I got Max’s final IEP for next year on Friday. It only took two-plus months and ten-plus emails, and all because of one section.

Months ago, I reached the end of my rope about Max’s bus ride. He is on the bus to school for about an hour and twenty minutes, and about 40 minutes coming home. We live maybe fifteen minutes away from the school. It’s not ideal for Max to have extra sitting time, because his muscles tighten up when he’s not moving around and because he gets bored—he is not a kid who’s going to turn to another one on the bus and strike up conversation.

Earlier in the year I complained to the bus company, and got nowhere. So I let it go, which is totally unlike me. But there are only so many battles you can fight. Max was the reason I took it up again—he complained the ride was too long. And Max never complains about bus rides.

I took to Facebook to vent, which is where I learned I could have a shorter bus ride written into his IEP. Yep, it’s true. I got a note from Max’s neurologist and brought it to the IEP. Our district liaison, who’s new to us, is really nice and practical. Boom. Done! Or so I thought.

First, the revised IEP didn’t show up. So I called. When I finally got a copy, I immediately checked out the bus mention. It read: “The length of Max’s bus ride to/from school should be a reasonable length, accommodating for his short attention span, need for sensory input and kinesthetic movement.” Well, nope, “reasonable length” wasn’t going to do because it was too subjective and the bus company could very well claim that an hour and twenty minutes was “reasonable.” I requested the wording that we’d discussed at the IEP be put in: Max should be one of the last students to get on the bus going to school and one of the first to get off coming home.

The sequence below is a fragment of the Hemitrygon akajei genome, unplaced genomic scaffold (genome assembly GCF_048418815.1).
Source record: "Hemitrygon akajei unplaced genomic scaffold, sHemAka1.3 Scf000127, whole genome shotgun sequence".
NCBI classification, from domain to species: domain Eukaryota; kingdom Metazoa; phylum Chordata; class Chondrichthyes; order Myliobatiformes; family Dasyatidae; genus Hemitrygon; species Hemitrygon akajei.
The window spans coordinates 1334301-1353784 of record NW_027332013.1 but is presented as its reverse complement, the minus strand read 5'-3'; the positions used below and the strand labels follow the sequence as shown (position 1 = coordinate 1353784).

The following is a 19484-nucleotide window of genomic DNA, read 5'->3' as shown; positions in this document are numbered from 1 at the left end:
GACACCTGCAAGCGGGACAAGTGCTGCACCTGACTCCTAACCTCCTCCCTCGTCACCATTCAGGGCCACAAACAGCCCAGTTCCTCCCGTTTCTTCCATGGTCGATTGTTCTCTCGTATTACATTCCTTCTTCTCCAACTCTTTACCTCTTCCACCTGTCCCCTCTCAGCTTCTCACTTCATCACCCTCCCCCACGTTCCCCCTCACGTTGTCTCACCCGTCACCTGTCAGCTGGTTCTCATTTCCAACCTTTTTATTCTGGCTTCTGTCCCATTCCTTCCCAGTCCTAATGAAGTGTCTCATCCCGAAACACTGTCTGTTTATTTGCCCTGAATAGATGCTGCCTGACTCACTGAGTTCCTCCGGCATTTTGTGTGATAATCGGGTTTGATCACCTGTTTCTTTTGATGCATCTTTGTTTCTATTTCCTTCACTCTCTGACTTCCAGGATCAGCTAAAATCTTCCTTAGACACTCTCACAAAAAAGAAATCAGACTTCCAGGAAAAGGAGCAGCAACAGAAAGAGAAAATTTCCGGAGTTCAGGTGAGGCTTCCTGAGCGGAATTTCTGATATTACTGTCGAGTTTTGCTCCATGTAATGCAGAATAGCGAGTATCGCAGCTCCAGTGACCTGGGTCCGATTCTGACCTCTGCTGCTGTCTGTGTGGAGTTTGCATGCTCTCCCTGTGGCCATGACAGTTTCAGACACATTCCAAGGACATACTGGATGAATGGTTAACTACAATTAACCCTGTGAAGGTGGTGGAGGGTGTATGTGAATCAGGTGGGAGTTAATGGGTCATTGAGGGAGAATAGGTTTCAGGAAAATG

So then the revised IEP came back with this sentence: “Max should be one of the last students on the bus and one of the first students off.”

Nuh-uh. It needed to specifically say “Max should be one of the last students on the bus in the morning and one of the first students off in the afternoon.” Otherwise, again, the bus company could interpret it however they wanted (read: “Max should be one of the last students on the bus in the afternoon and one of the first students off in the morning”). So it got reworded to say that.

And now, the real challenge: making sure our school district is on top of the bus company to implement it. Over the years, I have literally heard from the driver the night before school started to introduce herself and confirm that she’d be picking up Max the next day. Meanwhile, the person in charge of transportation in our district—let’s call her J—is pretty unresponsive.

I called yesterday to make sure this won’t fall through a crack, and found out that J is on medical leave and S was handling her work. I explained the situation to S, who reassured me she’d stay on top of things.

“I hope so,” I said. “J is not so great at getting back to people.”

“Well, I’m not J!” she said, and I felt somewhat reassured until she noted, “So he has to be the first on the bus and the last off, right?”

And so, this is why I sometimes find myself thinking: WHY DOES IT HAVE TO BE SO HARD?!

Ya know?



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